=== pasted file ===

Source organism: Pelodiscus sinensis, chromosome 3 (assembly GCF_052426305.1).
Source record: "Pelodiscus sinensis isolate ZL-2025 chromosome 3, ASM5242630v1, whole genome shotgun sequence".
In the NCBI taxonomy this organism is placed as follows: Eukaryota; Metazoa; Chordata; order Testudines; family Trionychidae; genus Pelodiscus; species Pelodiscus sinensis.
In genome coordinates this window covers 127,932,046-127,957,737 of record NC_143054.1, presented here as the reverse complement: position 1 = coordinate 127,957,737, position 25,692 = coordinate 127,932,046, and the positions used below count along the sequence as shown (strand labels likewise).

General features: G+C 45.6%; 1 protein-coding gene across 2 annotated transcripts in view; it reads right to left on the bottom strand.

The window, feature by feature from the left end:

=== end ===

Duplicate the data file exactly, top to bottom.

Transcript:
Source organism: Pelodiscus sinensis, chromosome 3 (assembly GCF_052426305.1).
Source record: "Pelodiscus sinensis isolate ZL-2025 chromosome 3, ASM5242630v1, whole genome shotgun sequence".
In the NCBI taxonomy this organism is placed as follows: Eukaryota; Metazoa; Chordata; order Testudines; family Trionychidae; genus Pelodiscus; species Pelodiscus sinensis.
In genome coordinates this window covers 127,932,046-127,957,737 of record NC_143054.1, presented here as the reverse complement: position 1 = coordinate 127,957,737, position 25,692 = coordinate 127,932,046, and the positions used below count along the sequence as shown (strand labels likewise).

General features: G+C 45.6%; 1 protein-coding gene across 2 annotated transcripts in view; it reads right to left on the bottom strand.

The window, feature by feature from the left end: